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Custom program developed for Health Science leaders

Health Sciences Leadership Series

A program designed to improve the leadership capabilities and communication skills of Health Sciences faculty members.

Visit the Faculty of Health Sciences website to register.

By Mark Kerr, Senior Communications Officer

Health Sciences faculty members spend years training for their roles as educators, researchers and scholars. In many cases, though, there aren'™t the same opportunities to develop specific skills required for their administrative and managerial duties.

The Office of Faculty Development in the Faculty of Health Sciences aims to change that by collaborating with the Human Resources Department on a new management development program. The Health Sciences Leadership Series will launch this September with the first cohort of 30 participants completing six full-day sessions throughout 2014-15.

"This program is modelled after one that myself and a number of other faculty had the opportunity to take several years ago," says Tony Sanfilippo, Associate Dean, Undergraduate Education, Faculty of Health Sciences. "In retrospect, the content has proven to be highly relevant and practical. The Health Sciences Leadership Series will be invaluable to any faculty members charged with administrative responsibilities or curricular development."

Human Resources designed the program specifically for Health Sciences faculty members. The material will cover challenges, situations and conflicts they will encounter in their day-to-day work. Dr. Sanfilippo says participants will gain a deeper understanding of their leadership capabilities, expand their communication skills, enhance their project management skills, and improve their ability to build relationships both within and outside their department.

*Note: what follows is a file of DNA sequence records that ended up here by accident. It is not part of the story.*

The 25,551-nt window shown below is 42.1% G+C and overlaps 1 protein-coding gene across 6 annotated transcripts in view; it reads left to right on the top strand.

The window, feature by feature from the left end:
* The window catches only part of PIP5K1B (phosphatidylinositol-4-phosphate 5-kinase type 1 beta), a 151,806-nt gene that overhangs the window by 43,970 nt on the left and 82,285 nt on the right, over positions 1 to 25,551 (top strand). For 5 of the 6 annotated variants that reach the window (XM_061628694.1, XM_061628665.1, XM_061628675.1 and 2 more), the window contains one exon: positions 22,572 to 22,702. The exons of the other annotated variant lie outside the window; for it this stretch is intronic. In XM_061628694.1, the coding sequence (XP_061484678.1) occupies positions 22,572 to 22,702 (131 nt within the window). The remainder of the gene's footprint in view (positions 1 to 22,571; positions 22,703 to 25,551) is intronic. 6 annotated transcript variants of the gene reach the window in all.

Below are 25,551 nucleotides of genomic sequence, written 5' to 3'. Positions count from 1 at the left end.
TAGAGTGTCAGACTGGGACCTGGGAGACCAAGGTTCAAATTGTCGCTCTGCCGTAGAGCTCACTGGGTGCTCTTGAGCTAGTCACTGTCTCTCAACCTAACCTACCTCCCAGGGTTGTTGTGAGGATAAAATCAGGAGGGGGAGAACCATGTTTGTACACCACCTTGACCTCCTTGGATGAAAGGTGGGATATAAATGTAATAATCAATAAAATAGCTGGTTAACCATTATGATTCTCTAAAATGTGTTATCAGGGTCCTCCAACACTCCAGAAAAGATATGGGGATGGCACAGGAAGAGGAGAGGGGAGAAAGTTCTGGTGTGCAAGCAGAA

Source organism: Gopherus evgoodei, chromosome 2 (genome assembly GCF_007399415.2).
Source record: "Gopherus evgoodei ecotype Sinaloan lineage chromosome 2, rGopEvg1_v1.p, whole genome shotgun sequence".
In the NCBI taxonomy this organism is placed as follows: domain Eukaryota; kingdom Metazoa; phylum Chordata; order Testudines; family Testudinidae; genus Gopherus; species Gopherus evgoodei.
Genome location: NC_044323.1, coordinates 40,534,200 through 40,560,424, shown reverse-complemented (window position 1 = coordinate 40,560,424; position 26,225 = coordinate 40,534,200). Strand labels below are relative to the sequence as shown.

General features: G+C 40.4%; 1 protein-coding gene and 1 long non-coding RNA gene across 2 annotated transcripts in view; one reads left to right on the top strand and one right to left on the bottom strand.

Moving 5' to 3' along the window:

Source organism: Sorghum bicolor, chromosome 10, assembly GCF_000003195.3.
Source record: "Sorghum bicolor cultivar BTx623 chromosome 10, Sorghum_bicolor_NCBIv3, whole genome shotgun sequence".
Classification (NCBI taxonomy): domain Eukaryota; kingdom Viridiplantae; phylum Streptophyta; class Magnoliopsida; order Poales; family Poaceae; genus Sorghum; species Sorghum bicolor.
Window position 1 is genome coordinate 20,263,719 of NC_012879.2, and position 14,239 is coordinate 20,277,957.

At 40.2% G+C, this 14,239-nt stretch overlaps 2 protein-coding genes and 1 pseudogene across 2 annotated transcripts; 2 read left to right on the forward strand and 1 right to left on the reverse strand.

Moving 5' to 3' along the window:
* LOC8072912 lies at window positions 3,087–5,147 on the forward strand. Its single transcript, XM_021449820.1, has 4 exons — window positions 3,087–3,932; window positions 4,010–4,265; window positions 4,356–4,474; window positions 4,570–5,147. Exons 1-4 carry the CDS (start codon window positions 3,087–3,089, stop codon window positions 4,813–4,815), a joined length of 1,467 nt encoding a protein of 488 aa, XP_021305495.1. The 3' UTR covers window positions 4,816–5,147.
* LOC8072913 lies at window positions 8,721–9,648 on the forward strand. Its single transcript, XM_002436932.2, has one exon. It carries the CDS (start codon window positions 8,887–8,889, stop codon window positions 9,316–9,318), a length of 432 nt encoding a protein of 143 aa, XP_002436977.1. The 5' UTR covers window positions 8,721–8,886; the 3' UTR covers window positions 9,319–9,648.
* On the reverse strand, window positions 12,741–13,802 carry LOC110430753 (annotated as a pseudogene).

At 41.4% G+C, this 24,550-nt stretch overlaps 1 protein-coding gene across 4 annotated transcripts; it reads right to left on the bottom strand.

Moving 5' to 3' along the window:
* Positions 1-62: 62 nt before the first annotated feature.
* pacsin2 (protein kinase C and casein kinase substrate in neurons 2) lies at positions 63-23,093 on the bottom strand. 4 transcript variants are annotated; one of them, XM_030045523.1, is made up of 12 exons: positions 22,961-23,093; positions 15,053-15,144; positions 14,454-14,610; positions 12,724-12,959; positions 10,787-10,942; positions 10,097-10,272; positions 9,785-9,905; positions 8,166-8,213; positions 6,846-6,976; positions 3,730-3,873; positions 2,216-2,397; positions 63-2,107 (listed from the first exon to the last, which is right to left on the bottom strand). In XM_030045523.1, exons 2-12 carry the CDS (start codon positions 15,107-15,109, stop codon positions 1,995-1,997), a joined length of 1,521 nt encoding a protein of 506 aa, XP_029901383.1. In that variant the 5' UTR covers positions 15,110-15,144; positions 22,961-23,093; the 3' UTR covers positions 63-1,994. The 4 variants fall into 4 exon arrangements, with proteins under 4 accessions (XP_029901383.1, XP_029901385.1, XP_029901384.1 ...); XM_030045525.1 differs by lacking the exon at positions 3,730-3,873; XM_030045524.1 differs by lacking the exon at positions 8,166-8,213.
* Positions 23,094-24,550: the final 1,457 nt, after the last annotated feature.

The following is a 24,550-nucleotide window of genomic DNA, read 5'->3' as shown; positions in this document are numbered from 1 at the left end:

The Health Sciences Leadership Series will be invaluable to any faculty members charged with administrative responsibilities or curricular development.

Tony Sanfilippo, Associate Dean, Faculty of Health Sciences.

With the Health Sciences Leadership Series, Queen's Human Resources Department continues to expand its leadership development programming. The department has offered a similar program for non-academic managers since 2009.

"œWe are excited to partner with the Faculty of Health Sciences to extend this valuable leadership training to their faculty members," says Al Orth, Associate Vice-Principal, Human Resources. "We are hopeful that the positive outcomes of this series will result in opportunities to work with other faculties on similar programs in the future."

The series has the added benefit of meeting the accreditation criteria for two professional organizations. It is an accredited group learning activity for the Royal College of Physicians and Surgeons of Canada. The program also meets the accreditation criteria of the College of Family Physicians of Canada.

Online registration is now open with the first session slated to take place Sept. 16. More information is available on the Faculty of Health Sciences website or by contacting Shannon Hill, Learning Development Specialist, Human Resources, at ext. 74175.

For the Record: Jan. 7, 2021

For the Record provides postings of appointment, committee, grant, award, and other notices set out by collective agreements and university policies and processes. It is the university’s primary vehicle for sharing this information with our community.

Submit For the Record information for posting to Gazette editor Andrew Carroll.


Internal Headship Search, Department of Critical Care Medicine

After serving as Head of Critical Care Medicine since 2016, Daniel Howes will be stepping down on June 30, 2021 and the Faculty of Health Sciences will conduct an internal search process to identify his successor.

The Search Committee, established in accordance with the Senate document governing the Appointment of Clinical/Academic Department Heads, will include:

  • Jane Philpott (Co-Chair), Dean, Faculty of Health Sciences
  • Michael Fitzpatrick (Co-Chair), Chief of Staff & Vice President of Medical & Academic Affairs, Kingston Health Sciences Centre
  • Renate Ilse, Vice President Patient Care, Kingston Health Sciences Centre
  • Katie Roberts (Secretary), Senior Staffing Officer, Faculty of Health Sciences
  • Stephen Archer, Head, Department of Medicine, Faculty of Health Sciences
  • David Messenger, Head, Department of Emergency Medicine, Faculty of Health Sciences
  • Chris Smith, Associate Professor, Department of Medicine, Faculty of Health Sciences
  • Hailey Hobbs, Assistant Professor, Department of Critical Care Medicine, Faculty of Health Sciences